Beautiful Great Blue Heron Walking Along the Shore
How I Go to the Woods
Ordinarily, I go to the woods alone, with not a single
friend, for they are all smilers and talkers and therefore
I don’t really want to be witnessed talking to the catbirds
or hugging the old black oak tree. I have my way of
praying, as you no doubt have yours.
Besides, when I am alone I can become invisible. I can sit
on the top of a dune as motionless as an uprise of weeds,
until the foxes run by unconcerned. I can hear the almost
unhearable sound of the roses singing.
If you have ever gone to the woods with me, I must love
you very much.
This week, Amy of the Lens Artists asked the community for our stories and photos of walks.
My way of walking is the way described in Mary Oliver’s poem above. Just change the last sentence to read “If you have ever gone on a walk with me, I must love you very much.”
And yet, there I was with thousands. Walking the Boston Marathon. All 26.2 miles. Twice.
For five years, I lived right on the marathon route. In fact, it cuts through the lake where I spend time with the Herons and Hawks and Egrets and Swans. The photos of the beautiful Mute Swan bathing were captured less than 20 yards from the Marathon route, as were the Bald Eagle eyeing the Great Blue Heron fledglings and the Great Egret looking at that Amtrak train as a migration option.
People who know me are aware that I’m recovering from a broken heel, and the only marathons I am doing for now are in my sweet dreams. As Amy of Lens Artist fame urges I gotta keep walking.
The photos below were taken from my street during the 2014 running of the Marathon. It was a poignant year, one year after the 2013 Boston Marathon Bombing. Certainly the bombings at the finish line of the 2013 race were not expected. For the 2014 running, I expected that things would be different – new security, new logistics, new “motivations” for some, etc. Media coverage in the months leading up to the race had ramped up, and I was prepared for the intense “Boston Strong” focus, but I was not expecting the emotional experience of seeing the many yellow shirts with “Team MR8” in honor of Martin Richard, the eight-year-old who died in the blast.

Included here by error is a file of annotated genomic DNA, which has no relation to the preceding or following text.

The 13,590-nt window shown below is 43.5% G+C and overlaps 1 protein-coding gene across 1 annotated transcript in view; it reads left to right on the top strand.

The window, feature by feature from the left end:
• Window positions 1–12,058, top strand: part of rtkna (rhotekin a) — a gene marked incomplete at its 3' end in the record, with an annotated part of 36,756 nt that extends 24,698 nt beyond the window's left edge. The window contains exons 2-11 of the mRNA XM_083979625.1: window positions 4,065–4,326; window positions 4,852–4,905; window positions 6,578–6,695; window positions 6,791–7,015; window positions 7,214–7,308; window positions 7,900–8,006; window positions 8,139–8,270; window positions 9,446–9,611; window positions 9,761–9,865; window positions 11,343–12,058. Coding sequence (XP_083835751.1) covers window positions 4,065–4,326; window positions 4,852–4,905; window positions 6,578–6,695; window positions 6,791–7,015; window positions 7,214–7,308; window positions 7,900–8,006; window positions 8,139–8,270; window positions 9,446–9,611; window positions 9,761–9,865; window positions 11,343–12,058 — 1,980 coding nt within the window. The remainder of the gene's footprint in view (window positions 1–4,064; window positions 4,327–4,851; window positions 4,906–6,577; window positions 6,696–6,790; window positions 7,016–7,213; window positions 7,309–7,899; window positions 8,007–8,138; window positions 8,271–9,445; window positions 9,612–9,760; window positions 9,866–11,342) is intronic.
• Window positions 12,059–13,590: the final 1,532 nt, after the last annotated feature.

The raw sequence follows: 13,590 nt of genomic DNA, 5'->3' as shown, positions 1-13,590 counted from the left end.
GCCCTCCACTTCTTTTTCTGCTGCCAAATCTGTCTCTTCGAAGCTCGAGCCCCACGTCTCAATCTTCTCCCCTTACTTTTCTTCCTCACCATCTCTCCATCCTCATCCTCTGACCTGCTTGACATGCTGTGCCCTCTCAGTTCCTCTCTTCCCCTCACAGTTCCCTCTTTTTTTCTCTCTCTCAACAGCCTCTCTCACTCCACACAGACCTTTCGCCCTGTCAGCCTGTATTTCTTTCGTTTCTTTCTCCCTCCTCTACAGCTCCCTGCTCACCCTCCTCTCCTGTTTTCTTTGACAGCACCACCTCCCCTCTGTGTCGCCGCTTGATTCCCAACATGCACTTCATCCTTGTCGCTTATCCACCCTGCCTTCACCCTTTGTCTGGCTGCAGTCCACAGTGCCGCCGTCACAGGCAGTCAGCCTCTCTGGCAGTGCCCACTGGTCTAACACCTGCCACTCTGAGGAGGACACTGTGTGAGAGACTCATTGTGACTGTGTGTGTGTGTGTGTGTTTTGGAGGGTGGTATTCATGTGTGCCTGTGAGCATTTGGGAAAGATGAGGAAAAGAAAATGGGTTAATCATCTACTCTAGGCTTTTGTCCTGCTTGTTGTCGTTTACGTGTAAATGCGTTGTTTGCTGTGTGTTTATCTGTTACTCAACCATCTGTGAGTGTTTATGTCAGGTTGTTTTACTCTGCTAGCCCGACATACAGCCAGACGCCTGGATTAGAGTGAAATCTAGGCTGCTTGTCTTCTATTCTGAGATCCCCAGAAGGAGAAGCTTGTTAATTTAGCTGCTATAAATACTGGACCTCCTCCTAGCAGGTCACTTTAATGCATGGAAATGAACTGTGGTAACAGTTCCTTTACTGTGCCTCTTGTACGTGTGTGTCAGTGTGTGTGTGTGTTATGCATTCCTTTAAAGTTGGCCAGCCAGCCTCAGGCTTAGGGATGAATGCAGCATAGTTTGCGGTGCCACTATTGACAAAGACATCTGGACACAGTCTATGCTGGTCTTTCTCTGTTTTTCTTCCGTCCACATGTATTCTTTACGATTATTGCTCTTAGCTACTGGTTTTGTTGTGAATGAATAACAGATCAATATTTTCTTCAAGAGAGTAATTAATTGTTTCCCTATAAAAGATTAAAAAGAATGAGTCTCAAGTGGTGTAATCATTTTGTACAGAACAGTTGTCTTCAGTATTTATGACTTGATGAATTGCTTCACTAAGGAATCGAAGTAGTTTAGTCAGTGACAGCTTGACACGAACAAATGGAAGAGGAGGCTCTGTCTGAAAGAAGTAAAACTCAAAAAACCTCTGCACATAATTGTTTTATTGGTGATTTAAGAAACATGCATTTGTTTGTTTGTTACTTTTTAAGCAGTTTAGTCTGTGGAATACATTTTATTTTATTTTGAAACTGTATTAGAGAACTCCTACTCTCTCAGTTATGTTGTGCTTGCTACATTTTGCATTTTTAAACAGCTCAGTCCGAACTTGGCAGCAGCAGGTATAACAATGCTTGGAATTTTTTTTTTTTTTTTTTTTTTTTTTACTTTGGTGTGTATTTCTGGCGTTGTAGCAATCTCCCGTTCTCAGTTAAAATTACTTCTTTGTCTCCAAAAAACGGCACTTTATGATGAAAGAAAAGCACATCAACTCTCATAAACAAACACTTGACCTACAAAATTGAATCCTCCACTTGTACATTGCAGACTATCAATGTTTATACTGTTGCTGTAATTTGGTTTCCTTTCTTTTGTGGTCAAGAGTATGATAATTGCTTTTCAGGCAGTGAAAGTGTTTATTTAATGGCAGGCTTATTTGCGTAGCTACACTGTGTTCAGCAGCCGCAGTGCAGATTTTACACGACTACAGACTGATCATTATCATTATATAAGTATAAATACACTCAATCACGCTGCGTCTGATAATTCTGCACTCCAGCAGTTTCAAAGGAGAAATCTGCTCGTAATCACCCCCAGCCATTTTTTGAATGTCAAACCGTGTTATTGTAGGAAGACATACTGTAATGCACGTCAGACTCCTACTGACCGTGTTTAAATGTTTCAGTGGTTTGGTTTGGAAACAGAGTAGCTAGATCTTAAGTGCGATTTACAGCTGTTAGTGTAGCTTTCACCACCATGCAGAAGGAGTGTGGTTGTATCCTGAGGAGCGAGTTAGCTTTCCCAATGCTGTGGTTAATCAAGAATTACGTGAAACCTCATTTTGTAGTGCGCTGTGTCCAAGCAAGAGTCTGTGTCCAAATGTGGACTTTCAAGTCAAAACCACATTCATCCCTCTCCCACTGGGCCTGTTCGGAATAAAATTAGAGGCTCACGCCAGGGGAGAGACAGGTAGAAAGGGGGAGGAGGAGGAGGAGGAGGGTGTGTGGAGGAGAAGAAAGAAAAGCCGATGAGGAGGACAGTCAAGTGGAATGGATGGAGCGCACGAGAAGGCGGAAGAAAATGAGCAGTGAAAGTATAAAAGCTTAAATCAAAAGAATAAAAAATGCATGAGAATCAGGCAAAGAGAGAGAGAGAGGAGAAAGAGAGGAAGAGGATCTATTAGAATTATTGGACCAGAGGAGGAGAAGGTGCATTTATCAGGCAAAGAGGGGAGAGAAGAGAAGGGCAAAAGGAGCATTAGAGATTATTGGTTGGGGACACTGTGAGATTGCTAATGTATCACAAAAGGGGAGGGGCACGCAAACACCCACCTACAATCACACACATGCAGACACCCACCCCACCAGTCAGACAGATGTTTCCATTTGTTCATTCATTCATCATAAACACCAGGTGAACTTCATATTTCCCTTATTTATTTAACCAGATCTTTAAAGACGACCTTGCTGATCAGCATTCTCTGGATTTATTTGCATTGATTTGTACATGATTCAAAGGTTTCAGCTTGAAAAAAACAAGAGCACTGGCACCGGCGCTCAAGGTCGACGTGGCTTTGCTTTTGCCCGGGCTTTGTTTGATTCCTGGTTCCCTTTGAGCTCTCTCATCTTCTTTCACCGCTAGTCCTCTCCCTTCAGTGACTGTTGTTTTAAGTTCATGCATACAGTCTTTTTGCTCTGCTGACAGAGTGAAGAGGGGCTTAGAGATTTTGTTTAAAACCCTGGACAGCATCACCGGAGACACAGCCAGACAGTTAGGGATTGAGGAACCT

There, beneath the lettering MR8 on those shirts was the word “peace” in Martin’s childish penmanship, the same young handwriting on his now-famous poster that says “No more hurting people. Peace.”
When I saw that simple word “peace” through my lens, I wept. I sat down on the wall and wept unexpectedly.
This post is prompted by Cee and the creative and inspiring Lens Artists Tina, Amy, Patti, and Leya, all of whom encourage the community of photographers and writers. This week, the Lens Artists focus on gorgeous photos with the theme of Keep Walking.
Thanks to Cee for her Hunt for joy. I don’t know if this challenge is still on, but I really like the idea of searching for joy. The Herons bring joy.
From Patti Lens Artists Weekly Photo Challenge 163: Keep Walking .
From Tina Lens Artists Weekly Photo Challenge 163: Keep Walking .
From Leya Lens Artists Weekly Photo Challenge 163: Keep Walking .
Folks, now that some areas are opening back up, please consider supporting your local Arts communities – whether music, theater, crafts, visual arts venues, and others. All have been impacted over the past year and they need your love.
My brick & mortar presence in Massachusetts dates back to 2009 in several local venues/galleries.
TCAN – The Center for Arts Natick
Natick Town Hall
Five Crows Gallery in Natick
Be a fly on the wall! You can CLICK HERE to see the gallery walls with Herons .
Remember: Walk softly and carry a long lens.™
May the Muse be with you.™
The Tao of Feathers™
© 2003-2021 Babsje. (https://babsjeheron.wordpress.com)
Great Blue Heron, Kayaking, TCAN, Five Crows, Natick, Boston Marathon
Posted on August 31, 2021, in # Lens-Artists, ardea herodias, Boston Marathon, Heron, Inspiration, Nature, Sports Photography, Wildlife Photography and tagged #fivecrows, #LAPC, CMMC, Lens-Artists Photo Challenge, TCAN. Bookmark the permalink. 46 Comments.